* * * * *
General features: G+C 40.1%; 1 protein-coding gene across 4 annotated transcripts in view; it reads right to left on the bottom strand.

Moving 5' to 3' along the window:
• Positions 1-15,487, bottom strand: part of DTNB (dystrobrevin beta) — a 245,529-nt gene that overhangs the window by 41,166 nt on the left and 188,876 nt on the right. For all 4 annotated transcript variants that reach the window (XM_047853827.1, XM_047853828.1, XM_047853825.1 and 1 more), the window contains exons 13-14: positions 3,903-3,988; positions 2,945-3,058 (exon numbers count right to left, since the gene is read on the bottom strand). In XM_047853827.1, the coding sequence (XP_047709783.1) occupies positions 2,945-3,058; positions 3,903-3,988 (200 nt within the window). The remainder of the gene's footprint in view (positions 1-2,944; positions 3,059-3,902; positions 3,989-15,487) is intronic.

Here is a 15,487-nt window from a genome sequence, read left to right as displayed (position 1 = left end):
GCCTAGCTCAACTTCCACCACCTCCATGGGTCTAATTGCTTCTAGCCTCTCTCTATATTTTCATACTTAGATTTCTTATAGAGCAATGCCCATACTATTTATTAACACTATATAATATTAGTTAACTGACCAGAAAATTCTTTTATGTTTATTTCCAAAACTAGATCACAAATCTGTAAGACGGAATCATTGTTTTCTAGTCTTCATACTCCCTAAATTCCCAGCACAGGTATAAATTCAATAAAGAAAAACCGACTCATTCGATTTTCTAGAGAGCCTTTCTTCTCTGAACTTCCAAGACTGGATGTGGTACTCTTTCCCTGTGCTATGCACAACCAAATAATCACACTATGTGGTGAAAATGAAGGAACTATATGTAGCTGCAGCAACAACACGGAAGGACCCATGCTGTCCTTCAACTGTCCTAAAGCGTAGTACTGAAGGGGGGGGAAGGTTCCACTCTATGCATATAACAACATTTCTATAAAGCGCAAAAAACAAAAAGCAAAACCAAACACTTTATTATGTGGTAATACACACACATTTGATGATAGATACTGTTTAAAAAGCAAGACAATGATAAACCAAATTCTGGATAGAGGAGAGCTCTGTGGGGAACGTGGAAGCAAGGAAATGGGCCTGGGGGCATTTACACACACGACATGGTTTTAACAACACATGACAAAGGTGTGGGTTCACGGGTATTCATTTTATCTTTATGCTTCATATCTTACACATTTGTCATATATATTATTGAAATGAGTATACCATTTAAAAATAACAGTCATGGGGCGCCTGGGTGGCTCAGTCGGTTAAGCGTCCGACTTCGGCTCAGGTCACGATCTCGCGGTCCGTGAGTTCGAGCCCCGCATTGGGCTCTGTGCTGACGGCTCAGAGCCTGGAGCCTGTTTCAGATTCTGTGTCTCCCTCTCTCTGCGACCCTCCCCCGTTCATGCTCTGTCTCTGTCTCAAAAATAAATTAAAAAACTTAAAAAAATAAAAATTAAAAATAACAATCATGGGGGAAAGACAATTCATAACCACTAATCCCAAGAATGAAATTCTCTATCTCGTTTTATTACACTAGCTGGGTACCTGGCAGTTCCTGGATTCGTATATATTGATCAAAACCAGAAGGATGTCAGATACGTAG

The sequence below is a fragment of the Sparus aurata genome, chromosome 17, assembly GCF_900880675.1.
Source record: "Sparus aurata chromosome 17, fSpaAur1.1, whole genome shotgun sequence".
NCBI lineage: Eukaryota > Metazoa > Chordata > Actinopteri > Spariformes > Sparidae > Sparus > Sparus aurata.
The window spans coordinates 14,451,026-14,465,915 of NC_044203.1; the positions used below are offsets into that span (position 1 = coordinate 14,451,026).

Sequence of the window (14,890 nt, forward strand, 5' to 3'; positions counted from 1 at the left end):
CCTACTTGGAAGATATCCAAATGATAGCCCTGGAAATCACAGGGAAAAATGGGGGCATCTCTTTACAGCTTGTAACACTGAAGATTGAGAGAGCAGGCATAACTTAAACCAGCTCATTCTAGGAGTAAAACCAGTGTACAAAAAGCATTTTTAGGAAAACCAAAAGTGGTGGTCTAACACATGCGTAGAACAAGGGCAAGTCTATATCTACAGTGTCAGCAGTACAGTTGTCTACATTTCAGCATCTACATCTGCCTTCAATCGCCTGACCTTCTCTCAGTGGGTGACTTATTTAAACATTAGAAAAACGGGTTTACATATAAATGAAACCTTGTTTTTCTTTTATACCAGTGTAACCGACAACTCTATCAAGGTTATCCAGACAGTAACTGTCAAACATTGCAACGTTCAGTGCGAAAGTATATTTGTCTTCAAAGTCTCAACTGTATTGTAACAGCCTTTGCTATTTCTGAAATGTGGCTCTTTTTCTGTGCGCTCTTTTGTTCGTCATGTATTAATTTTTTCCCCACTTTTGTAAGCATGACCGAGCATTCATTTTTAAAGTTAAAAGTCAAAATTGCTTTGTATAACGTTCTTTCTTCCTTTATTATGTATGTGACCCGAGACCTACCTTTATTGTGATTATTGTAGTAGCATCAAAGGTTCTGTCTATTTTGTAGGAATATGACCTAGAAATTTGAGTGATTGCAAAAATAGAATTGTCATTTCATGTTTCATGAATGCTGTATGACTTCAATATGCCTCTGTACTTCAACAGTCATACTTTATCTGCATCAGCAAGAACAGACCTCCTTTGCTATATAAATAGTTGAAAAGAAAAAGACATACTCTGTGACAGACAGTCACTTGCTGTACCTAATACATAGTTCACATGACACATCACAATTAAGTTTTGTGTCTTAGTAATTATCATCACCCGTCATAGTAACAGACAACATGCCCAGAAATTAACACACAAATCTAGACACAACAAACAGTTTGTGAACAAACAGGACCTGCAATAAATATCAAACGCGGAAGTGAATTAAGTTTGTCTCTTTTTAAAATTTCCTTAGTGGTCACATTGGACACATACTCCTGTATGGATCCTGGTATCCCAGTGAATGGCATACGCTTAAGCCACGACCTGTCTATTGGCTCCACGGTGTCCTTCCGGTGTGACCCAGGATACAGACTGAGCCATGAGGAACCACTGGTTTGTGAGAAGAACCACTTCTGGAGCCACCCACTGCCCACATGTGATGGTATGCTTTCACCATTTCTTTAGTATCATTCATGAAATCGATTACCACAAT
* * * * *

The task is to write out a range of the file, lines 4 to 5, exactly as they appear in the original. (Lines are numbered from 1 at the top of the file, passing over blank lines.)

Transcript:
Here is a 15,487-nt window from a genome sequence, read left to right as displayed (position 1 = left end):
GCCTAGCTCAACTTCCACCACCTCCATGGGTCTAATTGCTTCTAGCCTCTCTCTATATTTTCATACTTAGATTTCTTATAGAGCAATGCCCATACTATTTATTAACACTATATAATATTAGTTAACTGACCAGAAAATTCTTTTATGTTTATTTCCAAAACTAGATCACAAATCTGTAAGACGGAATCATTGTTTTCTAGTCTTCATACTCCCTAAATTCCCAGCACAGGTATAAATTCAATAAAGAAAAACCGACTCATTCGATTTTCTAGAGAGCCTTTCTTCTCTGAACTTCCAAGACTGGATGTGGTACTCTTTCCCTGTGCTATGCACAACCAAATAATCACACTATGTGGTGAAAATGAAGGAACTATATGTAGCTGCAGCAACAACACGGAAGGACCCATGCTGTCCTTCAACTGTCCTAAAGCGTAGTACTGAAGGGGGGGGAAGGTTCCACTCTATGCATATAACAACATTTCTATAAAGCGCAAAAAACAAAAAGCAAAACCAAACACTTTATTATGTGGTAATACACACACATTTGATGATAGATACTGTTTAAAAAGCAAGACAATGATAAACCAAATTCTGGATAGAGGAGAGCTCTGTGGGGAACGTGGAAGCAAGGAAATGGGCCTGGGGGCATTTACACACACGACATGGTTTTAACAACACATGACAAAGGTGTGGGTTCACGGGTATTCATTTTATCTTTATGCTTCATATCTTACACATTTGTCATATATATTATTGAAATGAGTATACCATTTAAAAATAACAGTCATGGGGCGCCTGGGTGGCTCAGTCGGTTAAGCGTCCGACTTCGGCTCAGGTCACGATCTCGCGGTCCGTGAGTTCGAGCCCCGCATTGGGCTCTGTGCTGACGGCTCAGAGCCTGGAGCCTGTTTCAGATTCTGTGTCTCCCTCTCTCTGCGACCCTCCCCCGTTCATGCTCTGTCTCTGTCTCAAAAATAAATTAAAAAACTTAAAAAAATAAAAATTAAAAATAACAATCATGGGGGAAAGACAATTCATAACCACTAATCCCAAGAATGAAATTCTCTATCTCGTTTTATTACACTAGCTGGGTACCTGGCAGTTCCTGGATTCGTATATATTGATCAAAACCAGAAGGATGTCAGATACGTAG